Some Might Call It Sabotage
Even as they tout the benefits of the latest workout trend, or offer rapid weight-loss plans, women's magazines frequently publish ads for fats, oils, sweets and beverages.
According to researchers at City University in Flushing, N.Y., these four categories alone accounted for one-third of all food advertisements in magazines such as Good Housekeeping, Ladies Home Journal and Cooking Light.
What's worse: These ads emphasize fats and sweets at the expense of fruits and vegetables, which accounted for only 5 percent of all ads.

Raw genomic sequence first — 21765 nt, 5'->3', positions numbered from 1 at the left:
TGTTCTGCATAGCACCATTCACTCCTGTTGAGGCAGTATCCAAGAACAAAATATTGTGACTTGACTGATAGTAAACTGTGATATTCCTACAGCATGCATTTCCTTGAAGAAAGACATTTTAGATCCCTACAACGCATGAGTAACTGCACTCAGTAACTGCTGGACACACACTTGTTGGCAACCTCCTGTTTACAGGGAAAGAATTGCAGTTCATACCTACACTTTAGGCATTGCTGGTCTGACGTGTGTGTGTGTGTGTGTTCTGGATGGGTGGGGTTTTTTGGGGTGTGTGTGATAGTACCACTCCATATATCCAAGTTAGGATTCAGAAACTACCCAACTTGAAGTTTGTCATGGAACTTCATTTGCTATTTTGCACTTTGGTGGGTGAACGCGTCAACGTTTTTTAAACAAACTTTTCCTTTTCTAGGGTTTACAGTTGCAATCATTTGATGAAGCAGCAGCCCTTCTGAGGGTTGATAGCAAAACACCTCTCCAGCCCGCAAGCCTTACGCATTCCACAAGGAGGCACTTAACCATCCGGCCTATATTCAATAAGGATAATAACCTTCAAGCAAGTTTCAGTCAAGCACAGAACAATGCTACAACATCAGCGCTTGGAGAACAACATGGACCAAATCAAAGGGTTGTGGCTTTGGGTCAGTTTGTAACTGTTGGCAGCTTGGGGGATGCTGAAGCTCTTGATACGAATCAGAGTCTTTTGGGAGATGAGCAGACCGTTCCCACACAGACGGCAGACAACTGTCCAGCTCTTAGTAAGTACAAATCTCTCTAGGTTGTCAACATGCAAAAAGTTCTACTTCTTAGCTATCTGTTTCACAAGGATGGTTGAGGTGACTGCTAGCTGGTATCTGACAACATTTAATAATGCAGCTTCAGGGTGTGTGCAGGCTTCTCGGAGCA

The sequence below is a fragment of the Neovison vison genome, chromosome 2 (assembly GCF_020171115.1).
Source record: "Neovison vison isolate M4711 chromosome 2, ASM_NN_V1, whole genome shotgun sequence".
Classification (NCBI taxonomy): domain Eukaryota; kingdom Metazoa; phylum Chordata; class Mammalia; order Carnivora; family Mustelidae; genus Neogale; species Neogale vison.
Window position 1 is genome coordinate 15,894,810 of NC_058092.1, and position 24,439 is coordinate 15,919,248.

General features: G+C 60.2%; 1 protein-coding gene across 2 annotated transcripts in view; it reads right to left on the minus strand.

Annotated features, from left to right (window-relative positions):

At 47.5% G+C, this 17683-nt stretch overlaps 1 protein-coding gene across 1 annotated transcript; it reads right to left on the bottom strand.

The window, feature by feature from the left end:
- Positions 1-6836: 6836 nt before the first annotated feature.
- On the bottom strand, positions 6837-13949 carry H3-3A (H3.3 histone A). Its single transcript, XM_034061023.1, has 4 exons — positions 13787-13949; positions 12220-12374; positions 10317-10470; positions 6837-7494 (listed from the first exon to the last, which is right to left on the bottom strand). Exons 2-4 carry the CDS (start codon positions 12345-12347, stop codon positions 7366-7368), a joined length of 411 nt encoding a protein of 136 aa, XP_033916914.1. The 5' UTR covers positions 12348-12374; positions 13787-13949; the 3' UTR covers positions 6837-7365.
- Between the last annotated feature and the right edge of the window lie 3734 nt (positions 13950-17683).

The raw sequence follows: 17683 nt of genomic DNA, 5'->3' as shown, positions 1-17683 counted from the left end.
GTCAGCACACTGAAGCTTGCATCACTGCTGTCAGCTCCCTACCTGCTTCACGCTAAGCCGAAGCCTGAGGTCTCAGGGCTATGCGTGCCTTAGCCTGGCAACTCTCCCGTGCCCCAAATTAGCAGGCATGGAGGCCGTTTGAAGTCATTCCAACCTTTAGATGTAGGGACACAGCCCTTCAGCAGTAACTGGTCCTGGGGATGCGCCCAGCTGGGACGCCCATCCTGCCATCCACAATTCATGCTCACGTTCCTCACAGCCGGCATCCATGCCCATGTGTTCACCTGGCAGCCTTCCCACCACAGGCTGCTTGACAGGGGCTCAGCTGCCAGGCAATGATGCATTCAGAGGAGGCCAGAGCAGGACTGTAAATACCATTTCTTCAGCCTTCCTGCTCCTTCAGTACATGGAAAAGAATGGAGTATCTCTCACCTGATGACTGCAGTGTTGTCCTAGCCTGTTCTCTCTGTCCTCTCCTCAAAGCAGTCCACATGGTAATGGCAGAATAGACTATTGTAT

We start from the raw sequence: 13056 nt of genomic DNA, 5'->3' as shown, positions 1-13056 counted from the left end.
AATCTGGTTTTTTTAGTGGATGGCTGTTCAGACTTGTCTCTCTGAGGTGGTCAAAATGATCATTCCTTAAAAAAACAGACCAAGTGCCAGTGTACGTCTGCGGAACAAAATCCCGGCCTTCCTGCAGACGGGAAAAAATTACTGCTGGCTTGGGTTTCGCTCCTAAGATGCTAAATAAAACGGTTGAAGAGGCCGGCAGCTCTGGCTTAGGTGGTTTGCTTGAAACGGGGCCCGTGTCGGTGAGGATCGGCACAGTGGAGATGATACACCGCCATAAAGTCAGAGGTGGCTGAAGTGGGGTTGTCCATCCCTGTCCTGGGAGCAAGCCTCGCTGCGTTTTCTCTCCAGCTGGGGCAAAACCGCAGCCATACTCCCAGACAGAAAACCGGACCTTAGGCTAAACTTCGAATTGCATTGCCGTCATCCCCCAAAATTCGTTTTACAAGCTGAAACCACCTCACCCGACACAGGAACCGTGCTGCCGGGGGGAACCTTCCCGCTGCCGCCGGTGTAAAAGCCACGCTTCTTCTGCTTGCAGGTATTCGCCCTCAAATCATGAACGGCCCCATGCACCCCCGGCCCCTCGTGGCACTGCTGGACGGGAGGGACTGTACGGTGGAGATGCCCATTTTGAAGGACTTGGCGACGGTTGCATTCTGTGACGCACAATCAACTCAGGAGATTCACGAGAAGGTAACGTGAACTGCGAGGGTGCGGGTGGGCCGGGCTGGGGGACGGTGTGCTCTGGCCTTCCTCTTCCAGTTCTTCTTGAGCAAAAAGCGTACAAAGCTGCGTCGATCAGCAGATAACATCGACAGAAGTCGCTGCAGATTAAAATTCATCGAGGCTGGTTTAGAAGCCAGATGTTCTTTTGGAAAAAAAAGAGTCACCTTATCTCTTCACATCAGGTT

Researchers Jane Lohmann and Dr. Ashima K. Kant, whose study was published in the November 2000 issue of the Journal of the American Dietetic Association, found that this type of marketing ''tends to promote foods of questionable nutritional or health value.''
Given all the mixed messages, it's no wonder most people find it so difficult to achieve a healthy, balanced diet.
This appeared in ACE FitnessMatters, ACE's official magazine.
Click here to order your subscription today.
for ACE's FREE e-newsletter for fitness enthusiasts.